99% of organisations have a data quality strategy in place1 and collectively 78% of large British companies will invest in data quality techniques during 2014, with 51% investing in areas that they currently don’t invest in already.2 Clearly this demonstrates that data quality strategies are high up on the agenda of the majority of organisations.
But what are the drivers for these organisations to invest in their data quality?
1. Brand reputation and regulatory risk
Our recent research revealed that 40% of organisations have a data quality strategy to be compliant with industry and government legislation. This increases to 48% when we profile Financial Services and 49% when we segment Utilities and Telcos. 41% of organisations said their driver for maintaining a data quality strategy is to protect the organisation’s reputation and brand.1
Brand reputation and regulatory compliance are intrinsically linked as through being compliant organisations are protecting their brand reputation. If we look specifically at regulatory risk, it is hardly surprising that this is a key driver for organisations. As the regulation of information security tightens worldwide, and the associated penalties for non-compliance grow more punishing, the requirement for effective data governance grows ever more urgent. Securing compliance with regulations such as Solvency and Basel, means effectively governing the data that is subject to these regulations by putting in place appropriate business processes and controls, supported by appropriate data quality technologies.
For organisations aiming to drive compliance and reduce regulatory risk, they must look at tools and technologies which are out there to simplify data governance and enable progressive compliance.
2. Customer engagement
54% of respondents maintain a data quality strategy to enhance customer and citizen satisfaction and 43% want to capitalise on market opportunities through customer profiling.1
It isn’t unsurprising that customer satisfaction features so highly given the huge impact that poor data quality can have on our customers. Let’s take for example poor data quality within your email database.
Email deliverability problems caused by low sender reputation will affect the likelihood of your email communications reaching an inbox, and instead being diverted into the junk folder. Collecting invalid emails at the point of capture, or not maintaining your database over time will also affect the likelihood of your communications reaching the intended recipients. If the communication you are sending them is informing the recipient of a delay to their order, or a query with their payment process – the customer will not receive crucial information, and undoubtedly will impact your brand reputation and customer engagement. A point of capture email validation tool, or a bulk cleanse of your database will instantly see your deliverability improve and your customer engagement and reputation increase as a direct result.
Data quality can enable linkage between customer records which will also mean that you can communicate more effectively with your customers; sending them more targeted communications through knowing their full customer journey. However knowing that you have a clean and accurate database is only stage one. Utilising additional data and appending information will help you develop an actionable strategy to your customer database.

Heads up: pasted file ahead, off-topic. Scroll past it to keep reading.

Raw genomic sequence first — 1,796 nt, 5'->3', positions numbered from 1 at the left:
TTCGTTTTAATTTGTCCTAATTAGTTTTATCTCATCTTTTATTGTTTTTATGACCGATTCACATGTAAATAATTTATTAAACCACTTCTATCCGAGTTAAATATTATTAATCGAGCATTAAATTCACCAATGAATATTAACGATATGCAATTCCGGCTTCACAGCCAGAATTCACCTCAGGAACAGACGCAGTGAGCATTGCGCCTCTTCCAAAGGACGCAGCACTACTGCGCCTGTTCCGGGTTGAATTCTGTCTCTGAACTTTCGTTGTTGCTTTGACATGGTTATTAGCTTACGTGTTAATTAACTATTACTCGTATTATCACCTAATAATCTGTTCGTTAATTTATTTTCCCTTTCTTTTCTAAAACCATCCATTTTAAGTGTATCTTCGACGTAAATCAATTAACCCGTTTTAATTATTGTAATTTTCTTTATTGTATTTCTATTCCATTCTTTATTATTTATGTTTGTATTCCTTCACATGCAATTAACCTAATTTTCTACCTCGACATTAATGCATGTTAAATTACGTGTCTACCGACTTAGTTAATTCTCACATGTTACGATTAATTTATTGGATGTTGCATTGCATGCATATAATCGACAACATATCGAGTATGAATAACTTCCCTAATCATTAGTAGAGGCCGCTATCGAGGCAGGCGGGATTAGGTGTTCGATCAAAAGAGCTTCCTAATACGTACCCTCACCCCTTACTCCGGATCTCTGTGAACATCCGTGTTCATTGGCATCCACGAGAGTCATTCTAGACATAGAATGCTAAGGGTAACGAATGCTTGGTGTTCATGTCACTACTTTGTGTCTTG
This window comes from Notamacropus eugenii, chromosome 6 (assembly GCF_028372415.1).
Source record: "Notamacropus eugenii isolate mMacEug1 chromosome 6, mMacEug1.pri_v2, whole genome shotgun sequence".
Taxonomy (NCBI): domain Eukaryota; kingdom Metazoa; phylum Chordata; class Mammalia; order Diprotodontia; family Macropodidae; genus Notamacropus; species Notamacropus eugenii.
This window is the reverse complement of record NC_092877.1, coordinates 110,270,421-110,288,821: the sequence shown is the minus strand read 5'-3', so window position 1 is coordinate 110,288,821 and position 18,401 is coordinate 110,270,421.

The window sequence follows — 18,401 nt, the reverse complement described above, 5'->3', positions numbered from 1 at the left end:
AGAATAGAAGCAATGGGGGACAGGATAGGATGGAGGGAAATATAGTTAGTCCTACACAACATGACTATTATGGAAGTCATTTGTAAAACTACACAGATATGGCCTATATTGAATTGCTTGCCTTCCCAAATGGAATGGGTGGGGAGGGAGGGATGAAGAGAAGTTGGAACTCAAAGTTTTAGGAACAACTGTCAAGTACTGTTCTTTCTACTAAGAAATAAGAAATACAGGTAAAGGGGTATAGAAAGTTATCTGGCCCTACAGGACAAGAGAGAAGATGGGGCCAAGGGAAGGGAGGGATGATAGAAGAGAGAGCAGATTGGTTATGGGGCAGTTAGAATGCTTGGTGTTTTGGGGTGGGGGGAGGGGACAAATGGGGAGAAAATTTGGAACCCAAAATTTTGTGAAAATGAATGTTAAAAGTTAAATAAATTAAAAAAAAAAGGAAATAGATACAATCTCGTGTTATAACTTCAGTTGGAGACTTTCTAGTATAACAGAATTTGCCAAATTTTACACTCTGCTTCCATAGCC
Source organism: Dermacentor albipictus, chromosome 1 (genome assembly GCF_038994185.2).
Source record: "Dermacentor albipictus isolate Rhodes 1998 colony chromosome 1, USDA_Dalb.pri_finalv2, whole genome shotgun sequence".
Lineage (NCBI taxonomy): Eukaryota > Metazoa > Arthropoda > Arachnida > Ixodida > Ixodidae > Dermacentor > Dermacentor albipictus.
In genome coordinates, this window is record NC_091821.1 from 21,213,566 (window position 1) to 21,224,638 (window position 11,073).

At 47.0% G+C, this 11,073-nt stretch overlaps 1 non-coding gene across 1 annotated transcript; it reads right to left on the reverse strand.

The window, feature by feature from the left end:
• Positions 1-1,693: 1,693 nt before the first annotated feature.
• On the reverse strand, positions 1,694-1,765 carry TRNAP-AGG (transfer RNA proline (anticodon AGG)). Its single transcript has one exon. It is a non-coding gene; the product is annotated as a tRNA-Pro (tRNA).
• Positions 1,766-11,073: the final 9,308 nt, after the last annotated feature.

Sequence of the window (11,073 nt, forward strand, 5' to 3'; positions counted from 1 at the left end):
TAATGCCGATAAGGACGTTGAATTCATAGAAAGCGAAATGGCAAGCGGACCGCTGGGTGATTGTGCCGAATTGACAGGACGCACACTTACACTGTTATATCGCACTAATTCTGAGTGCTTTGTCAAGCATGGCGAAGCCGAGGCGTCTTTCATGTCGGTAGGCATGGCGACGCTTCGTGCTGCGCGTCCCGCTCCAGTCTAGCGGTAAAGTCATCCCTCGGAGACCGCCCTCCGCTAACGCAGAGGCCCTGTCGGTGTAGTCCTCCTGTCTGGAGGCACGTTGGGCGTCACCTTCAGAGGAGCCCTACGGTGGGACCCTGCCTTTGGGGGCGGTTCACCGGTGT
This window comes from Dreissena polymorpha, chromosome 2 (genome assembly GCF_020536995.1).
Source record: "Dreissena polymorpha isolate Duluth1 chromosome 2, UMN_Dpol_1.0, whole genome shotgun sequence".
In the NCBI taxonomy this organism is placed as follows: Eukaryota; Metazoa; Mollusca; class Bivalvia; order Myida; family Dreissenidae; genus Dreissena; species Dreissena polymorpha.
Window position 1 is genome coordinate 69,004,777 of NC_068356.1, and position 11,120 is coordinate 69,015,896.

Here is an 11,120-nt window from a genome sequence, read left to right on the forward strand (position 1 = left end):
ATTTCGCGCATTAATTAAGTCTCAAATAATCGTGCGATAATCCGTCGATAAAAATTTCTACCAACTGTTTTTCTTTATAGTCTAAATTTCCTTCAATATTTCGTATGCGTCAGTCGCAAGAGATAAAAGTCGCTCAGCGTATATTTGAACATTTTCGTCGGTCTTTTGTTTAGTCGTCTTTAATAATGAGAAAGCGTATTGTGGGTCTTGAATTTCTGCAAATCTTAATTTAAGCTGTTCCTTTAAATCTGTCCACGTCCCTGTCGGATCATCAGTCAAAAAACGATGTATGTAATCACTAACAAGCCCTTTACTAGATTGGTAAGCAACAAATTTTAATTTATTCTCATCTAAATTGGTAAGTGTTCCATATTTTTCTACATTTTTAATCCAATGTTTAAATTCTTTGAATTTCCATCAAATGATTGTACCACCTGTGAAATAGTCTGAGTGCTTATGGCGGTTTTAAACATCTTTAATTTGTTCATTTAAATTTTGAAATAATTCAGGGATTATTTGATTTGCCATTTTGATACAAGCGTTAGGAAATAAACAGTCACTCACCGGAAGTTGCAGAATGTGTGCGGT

3. Driving bottom-line performance
Cost savings accounted for 44% of respondents’ motivation for maintaining a data quality strategy and increased efficiency accounted for 62%.1
Using the right tools and technologies in your data related projects can reduce costs through improved business process accuracy and accelerate all data related projects to avert the business impact of programme delays.
Technology assisting in root cause analysis can help to identify where the challenges and issues exist with data quality processes. Implementing automated tools and processes within your dirtiest channels can speed up processes and remove the efforts and costs needed to clean it. For example, our research showed that 52% of respondents think their Call Centre is the most problematic channel for collecting data.1 If this is the case, then implementing rules and automation in this channel will speed up collection times and reduce the time and effort spending on reactive cleaning.
4. Strategic decision making based on data insights
47% of respondents said that enabling more informed decisions was a key driver for maintaining a data quality strategy.1 The right tools and the right technology can demonstrate the true cost that poor data quality is having on your business. For example, a 97% accuracy rate for your email addresses might sound like a good statistic. But, if the sales value of the 3% of inaccurate email address was worth 20% of your annual return – then it might not be all that great. Data quality tools can manipulate your data to easily identify such anomalies.
1 Global Data Quality Research 2014,’ an independent market research report commissioned by Experian Data Quality and produced by Dynamic Markets.
2 Gartner, The State of Data Quality: Current Practices and Evolving Trends, Ted Friedman | Saul Judah, 11 December 2013